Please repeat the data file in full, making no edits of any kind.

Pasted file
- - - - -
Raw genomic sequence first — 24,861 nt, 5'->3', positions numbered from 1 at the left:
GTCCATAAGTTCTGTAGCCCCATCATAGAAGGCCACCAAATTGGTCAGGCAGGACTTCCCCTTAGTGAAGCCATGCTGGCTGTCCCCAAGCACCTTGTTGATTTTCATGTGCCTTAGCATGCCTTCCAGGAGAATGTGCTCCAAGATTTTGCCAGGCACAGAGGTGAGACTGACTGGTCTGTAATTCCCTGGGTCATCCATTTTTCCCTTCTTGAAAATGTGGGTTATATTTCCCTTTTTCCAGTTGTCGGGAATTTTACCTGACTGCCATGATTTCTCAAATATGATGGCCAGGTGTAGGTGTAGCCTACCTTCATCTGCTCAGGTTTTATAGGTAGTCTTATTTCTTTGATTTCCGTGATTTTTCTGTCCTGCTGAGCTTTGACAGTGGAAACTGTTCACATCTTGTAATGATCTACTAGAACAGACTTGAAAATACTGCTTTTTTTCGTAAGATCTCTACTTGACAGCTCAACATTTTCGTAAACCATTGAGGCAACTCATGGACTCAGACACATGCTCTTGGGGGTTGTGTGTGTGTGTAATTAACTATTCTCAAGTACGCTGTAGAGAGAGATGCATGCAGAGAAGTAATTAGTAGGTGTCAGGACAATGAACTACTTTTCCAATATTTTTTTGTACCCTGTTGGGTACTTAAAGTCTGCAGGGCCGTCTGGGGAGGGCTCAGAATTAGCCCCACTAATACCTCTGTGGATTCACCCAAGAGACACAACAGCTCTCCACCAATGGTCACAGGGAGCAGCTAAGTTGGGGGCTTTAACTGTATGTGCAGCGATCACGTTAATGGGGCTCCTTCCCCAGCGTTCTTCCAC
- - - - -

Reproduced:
Raw genomic sequence first — 24,861 nt, 5'->3', positions numbered from 1 at the left:
GTCCATAAGTTCTGTAGCCCCATCATAGAAGGCCACCAAATTGGTCAGGCAGGACTTCCCCTTAGTGAAGCCATGCTGGCTGTCCCCAAGCACCTTGTTGATTTTCATGTGCCTTAGCATGCCTTCCAGGAGAATGTGCTCCAAGATTTTGCCAGGCACAGAGGTGAGACTGACTGGTCTGTAATTCCCTGGGTCATCCATTTTTCCCTTCTTGAAAATGTGGGTTATATTTCCCTTTTTCCAGTTGTCGGGAATTTTACCTGACTGCCATGATTTCTCAAATATGATGGCCAGGTGTAGGTGTAGCCTACCTTCATCTGCTCAGGTTTTATAGGTAGTCTTATTTCTTTGATTTCCGTGATTTTTCTGTCCTGCTGAGCTTTGACAGTGGAAACTGTTCACATCTTGTAATGATCTACTAGAACAGACTTGAAAATACTGCTTTTTTTCGTAAGATCTCTACTTGACAGCTCAACATTTTCGTAAACCATTGAGGCAACTCATGGACTCAGACACATGCTCTTGGGGGTTGTGTGTGTGTGTAATTAACTATTCTCAAGTACGCTGTAGAGAGAGATGCATGCAGAGAAGTAATTAGTAGGTGTCAGGACAATGAACTACTTTTCCAATATTTTTTTGTACCCTGTTGGGTACTTAAAGTCTGCAGGGCCGTCTGGGGAGGGCTCAGAATTAGCCCCACTAATACCTCTGTGGATTCACCCAAGAGACACAACAGCTCTCCACCAATGGTCACAGGGAGCAGCTAAGTTGGGGGCTTTAACTGTATGTGCAGCGATCACGTTAATGGGGCTCCTTCCCCAGCGTTCTTCCAC